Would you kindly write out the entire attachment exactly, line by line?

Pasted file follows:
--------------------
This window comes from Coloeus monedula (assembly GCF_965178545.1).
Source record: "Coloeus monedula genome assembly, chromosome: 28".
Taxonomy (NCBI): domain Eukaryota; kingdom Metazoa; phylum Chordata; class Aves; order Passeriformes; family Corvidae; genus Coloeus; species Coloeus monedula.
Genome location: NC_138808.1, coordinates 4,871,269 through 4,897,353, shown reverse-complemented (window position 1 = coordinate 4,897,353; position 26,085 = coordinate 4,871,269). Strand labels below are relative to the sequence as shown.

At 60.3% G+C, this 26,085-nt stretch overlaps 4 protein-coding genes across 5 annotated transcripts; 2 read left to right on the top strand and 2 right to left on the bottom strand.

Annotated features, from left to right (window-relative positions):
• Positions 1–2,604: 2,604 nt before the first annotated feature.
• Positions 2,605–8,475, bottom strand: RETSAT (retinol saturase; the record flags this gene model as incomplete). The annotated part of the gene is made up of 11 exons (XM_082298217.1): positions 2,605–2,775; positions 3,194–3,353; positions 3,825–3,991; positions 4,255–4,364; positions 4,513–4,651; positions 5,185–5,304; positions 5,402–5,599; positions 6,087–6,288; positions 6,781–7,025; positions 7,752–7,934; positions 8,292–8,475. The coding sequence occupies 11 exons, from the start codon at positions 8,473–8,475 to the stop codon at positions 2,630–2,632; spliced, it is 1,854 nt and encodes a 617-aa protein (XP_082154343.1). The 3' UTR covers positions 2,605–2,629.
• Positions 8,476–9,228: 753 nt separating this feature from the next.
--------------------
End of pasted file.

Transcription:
This window comes from Coloeus monedula (assembly GCF_965178545.1).
Source record: "Coloeus monedula genome assembly, chromosome: 28".
Taxonomy (NCBI): domain Eukaryota; kingdom Metazoa; phylum Chordata; class Aves; order Passeriformes; family Corvidae; genus Coloeus; species Coloeus monedula.
Genome location: NC_138808.1, coordinates 4,871,269 through 4,897,353, shown reverse-complemented (window position 1 = coordinate 4,897,353; position 26,085 = coordinate 4,871,269). Strand labels below are relative to the sequence as shown.

At 60.3% G+C, this 26,085-nt stretch overlaps 4 protein-coding genes across 5 annotated transcripts; 2 read left to right on the top strand and 2 right to left on the bottom strand.

Annotated features, from left to right (window-relative positions):
• Positions 1–2,604: 2,604 nt before the first annotated feature.
• Positions 2,605–8,475, bottom strand: RETSAT (retinol saturase; the record flags this gene model as incomplete). The annotated part of the gene is made up of 11 exons (XM_082298217.1): positions 2,605–2,775; positions 3,194–3,353; positions 3,825–3,991; positions 4,255–4,364; positions 4,513–4,651; positions 5,185–5,304; positions 5,402–5,599; positions 6,087–6,288; positions 6,781–7,025; positions 7,752–7,934; positions 8,292–8,475. The coding sequence occupies 11 exons, from the start codon at positions 8,473–8,475 to the stop codon at positions 2,630–2,632; spliced, it is 1,854 nt and encodes a 617-aa protein (XP_082154343.1). The 3' UTR covers positions 2,605–2,629.
• Positions 8,476–9,228: 753 nt separating this feature from the next.